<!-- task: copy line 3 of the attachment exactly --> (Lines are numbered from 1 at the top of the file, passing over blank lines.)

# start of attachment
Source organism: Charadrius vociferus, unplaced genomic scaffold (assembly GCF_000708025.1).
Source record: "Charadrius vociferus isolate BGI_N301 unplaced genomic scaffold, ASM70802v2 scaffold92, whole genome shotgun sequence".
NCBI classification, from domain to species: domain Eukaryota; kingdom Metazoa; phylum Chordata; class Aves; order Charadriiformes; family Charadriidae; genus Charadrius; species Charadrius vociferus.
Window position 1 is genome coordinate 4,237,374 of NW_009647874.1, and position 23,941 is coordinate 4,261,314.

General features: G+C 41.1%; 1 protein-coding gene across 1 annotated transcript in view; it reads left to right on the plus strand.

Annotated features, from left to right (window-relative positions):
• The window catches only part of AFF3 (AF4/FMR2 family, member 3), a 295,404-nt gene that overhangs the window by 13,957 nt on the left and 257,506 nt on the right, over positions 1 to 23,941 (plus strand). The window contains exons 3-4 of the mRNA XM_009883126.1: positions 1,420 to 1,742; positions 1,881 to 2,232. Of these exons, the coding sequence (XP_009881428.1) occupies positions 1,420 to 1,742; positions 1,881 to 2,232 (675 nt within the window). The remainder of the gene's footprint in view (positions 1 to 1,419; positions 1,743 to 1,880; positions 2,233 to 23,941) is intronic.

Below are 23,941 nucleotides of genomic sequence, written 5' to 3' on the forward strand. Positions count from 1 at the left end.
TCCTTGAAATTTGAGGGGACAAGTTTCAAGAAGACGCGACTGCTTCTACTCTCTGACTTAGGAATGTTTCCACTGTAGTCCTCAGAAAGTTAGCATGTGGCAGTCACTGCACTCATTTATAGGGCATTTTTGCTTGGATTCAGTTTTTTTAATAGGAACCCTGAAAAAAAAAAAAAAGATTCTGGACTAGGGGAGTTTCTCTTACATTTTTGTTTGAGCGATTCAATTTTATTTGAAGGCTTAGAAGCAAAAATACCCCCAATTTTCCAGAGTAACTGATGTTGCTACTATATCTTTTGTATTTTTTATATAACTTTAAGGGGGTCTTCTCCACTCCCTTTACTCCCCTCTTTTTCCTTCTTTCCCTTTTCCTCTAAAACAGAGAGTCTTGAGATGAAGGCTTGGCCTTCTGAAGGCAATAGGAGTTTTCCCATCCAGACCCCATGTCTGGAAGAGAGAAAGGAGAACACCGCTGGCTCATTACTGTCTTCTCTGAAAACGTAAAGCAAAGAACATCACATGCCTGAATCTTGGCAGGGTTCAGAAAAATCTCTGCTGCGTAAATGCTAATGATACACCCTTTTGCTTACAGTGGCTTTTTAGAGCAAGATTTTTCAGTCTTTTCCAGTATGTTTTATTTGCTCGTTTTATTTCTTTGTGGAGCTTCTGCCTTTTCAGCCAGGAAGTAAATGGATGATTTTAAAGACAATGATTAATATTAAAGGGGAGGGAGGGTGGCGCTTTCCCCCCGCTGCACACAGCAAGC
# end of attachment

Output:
NCBI classification, from domain to species: domain Eukaryota; kingdom Metazoa; phylum Chordata; class Aves; order Charadriiformes; family Charadriidae; genus Charadrius; species Charadrius vociferus.